Location: The Havasu Herd Management Area (HMA) lies in west central Arizona along the Colorado and Bill Williams rivers. The HMA is divided into two by the Colorado River. The HMA also sits adjacent to the Chemeheuvi Herd Management Area across the California border.
Size: The Havasu HMA contains 450,800 acres of Lower Colorado Sonoran Desert. In Arizona, the HMA measures 372,570 acres, while the California portion encompasses 78,220 acres.
Habitat: The wild burros living within the Havasu HMA roam freely throughout the entire area, characterized by arroyo-scarred alluvial fans and steep, rocky volcanic mountains. There are four major vegetation communities found within the HMA. These include open hills covered with creosote bush; primary and secondary washes known for their palo verde and burro bush; and, secondary washes made up primarily of palo verde and creosote. Summer temperatures can be brutal, with the thermometer sometimes rising above 125 degrees, and 100 days per year of 100-degree temperatures. Wild burros share this habitat with desert bighorn sheep and desert mule deer. Other animals in the area include small mammals, desert tortoise, several species of rattle snake, a variety of bird such as the southwester willow flycatcher, lizards and amphibians.
History: Burros began to populate this region along the lower Colorado River after a short-lived mining boom in 1858. With the decline of mining and the emergence of the railroad at the end of the nineteenth century, many of the animals were abandoned into the surrounding hills.
Population: Burros evolved in the hard deserts of North Africa and adapted very well to the desert environment of the Havasu HMA. Left alone in this remote region with few natural predators, the wild burro population thrived. Today, the population is estimated to be about 142 animals, with some about half living within the Arizona portion of the HMA. In this area, about 90 percent of the burros are gray in color, with the remaining 10 percent being black, brown, white pinto or piebald. Some burros possess the shoulder cross characteristic of the ancestral Nubian wild ass, and many have leg barrings associated with the Somali wild ass. Adult burros average 48 inches in height and weigh about 350 pounds. During the summer months, the burros concentrate in the critical areas, generally within a mile or so of all major water sources. During cooler months, the animals move into the mountains and scatter throughout the region.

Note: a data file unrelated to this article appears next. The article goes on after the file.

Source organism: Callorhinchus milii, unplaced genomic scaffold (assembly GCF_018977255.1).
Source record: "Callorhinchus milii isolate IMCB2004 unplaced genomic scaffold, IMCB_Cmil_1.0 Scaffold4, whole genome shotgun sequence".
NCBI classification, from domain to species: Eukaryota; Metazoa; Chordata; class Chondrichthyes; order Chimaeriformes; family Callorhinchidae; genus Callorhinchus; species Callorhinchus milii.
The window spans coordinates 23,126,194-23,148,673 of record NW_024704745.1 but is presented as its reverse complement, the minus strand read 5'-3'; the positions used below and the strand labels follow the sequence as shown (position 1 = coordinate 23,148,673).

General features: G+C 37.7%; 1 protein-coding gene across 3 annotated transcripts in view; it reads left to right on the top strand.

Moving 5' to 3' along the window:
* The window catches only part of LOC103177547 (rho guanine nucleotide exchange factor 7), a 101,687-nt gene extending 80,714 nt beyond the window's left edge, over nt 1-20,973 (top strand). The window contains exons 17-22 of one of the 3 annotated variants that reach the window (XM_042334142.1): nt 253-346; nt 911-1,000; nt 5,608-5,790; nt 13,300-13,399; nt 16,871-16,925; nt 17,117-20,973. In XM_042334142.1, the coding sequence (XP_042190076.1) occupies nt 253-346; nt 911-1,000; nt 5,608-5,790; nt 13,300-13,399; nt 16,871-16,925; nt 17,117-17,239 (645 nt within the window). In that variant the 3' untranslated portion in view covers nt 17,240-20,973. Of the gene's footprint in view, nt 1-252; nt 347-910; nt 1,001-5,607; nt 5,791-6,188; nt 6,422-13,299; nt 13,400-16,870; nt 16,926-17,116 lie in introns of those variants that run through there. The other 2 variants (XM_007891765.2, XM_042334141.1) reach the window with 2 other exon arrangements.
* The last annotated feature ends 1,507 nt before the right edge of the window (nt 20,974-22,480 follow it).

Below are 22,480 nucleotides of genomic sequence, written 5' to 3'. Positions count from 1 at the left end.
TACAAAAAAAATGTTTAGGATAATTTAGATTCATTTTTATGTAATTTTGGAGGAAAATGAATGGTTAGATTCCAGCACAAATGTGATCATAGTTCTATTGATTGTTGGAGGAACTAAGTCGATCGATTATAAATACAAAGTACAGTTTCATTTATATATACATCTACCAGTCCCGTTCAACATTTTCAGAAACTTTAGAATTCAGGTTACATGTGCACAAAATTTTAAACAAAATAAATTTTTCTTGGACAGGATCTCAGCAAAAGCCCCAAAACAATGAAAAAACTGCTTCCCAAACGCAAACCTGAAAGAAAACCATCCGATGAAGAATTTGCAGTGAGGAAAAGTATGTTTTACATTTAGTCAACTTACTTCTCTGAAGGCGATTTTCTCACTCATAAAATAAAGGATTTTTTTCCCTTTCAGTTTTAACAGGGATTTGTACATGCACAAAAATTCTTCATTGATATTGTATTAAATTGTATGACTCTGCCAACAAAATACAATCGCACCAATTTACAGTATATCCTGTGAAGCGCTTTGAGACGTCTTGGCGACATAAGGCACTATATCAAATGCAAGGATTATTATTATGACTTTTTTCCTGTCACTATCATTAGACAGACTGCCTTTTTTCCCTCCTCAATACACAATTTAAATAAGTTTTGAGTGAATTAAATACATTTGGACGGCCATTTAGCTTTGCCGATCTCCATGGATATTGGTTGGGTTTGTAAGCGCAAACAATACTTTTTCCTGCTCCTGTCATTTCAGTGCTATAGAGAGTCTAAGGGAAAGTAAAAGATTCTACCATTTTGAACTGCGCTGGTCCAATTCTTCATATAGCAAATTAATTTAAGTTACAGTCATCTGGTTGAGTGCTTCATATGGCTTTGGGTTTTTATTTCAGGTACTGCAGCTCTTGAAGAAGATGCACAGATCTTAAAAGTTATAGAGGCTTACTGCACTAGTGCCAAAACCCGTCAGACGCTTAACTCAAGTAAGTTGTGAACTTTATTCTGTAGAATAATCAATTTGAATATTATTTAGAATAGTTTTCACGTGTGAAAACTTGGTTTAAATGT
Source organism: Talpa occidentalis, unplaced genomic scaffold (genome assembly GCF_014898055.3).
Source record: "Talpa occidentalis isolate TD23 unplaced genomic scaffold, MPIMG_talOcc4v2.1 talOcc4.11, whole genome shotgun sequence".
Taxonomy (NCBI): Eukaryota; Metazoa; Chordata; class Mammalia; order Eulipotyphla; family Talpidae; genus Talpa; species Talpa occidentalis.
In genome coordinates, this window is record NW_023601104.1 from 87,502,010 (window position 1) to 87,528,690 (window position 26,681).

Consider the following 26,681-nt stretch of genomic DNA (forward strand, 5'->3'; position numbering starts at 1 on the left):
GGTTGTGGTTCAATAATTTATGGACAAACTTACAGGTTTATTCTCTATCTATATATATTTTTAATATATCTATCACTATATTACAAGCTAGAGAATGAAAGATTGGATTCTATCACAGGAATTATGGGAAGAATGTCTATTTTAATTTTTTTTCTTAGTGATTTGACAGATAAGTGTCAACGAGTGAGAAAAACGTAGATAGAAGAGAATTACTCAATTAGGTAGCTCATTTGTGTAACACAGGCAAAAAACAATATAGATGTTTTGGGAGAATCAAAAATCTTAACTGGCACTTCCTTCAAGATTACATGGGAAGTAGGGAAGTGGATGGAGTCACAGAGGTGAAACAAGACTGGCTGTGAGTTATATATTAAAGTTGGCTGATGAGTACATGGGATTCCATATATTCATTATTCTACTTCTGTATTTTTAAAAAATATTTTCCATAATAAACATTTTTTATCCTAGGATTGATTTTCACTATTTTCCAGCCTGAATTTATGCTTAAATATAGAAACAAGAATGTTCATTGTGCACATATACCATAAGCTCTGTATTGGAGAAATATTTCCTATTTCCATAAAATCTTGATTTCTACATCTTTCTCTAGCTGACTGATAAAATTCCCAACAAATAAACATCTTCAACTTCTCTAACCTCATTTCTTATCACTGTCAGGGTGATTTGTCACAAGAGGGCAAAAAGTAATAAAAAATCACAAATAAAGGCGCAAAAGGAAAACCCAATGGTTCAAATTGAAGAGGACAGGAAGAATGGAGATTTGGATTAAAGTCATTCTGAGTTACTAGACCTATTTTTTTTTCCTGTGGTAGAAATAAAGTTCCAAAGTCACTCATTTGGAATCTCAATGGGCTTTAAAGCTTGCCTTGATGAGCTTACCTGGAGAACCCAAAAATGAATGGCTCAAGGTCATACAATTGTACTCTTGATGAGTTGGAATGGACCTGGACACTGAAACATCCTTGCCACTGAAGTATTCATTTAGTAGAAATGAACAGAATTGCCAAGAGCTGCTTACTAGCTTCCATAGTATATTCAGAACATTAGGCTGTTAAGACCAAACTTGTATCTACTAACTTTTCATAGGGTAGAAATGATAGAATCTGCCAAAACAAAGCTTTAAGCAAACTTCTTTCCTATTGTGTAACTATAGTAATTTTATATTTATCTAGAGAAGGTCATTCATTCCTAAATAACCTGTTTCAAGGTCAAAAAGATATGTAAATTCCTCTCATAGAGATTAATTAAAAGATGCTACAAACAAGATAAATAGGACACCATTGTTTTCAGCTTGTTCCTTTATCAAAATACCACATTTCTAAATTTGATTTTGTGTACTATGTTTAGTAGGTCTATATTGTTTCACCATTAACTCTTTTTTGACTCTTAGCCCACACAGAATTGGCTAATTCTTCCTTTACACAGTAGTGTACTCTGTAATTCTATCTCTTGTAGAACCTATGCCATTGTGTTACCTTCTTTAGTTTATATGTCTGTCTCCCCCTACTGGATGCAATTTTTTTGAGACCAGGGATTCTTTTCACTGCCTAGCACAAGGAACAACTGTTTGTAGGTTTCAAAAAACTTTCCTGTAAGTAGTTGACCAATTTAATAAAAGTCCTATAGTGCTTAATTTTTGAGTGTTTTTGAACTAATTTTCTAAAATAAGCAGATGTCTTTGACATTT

Management: The wild burros living within the Havasu HMA are managed by the BLM in an ecological balance to protect forage plants. This ensures there is plenty of feed for the burros, as well as other wildlife species. When vegetative monitoring sites show that the wild burro population is exceeding the Appropriate Management Level, the BLM will remove some of the animals and offer them to the public through the BLM’s Adopt a Wild Horse or Burro Program.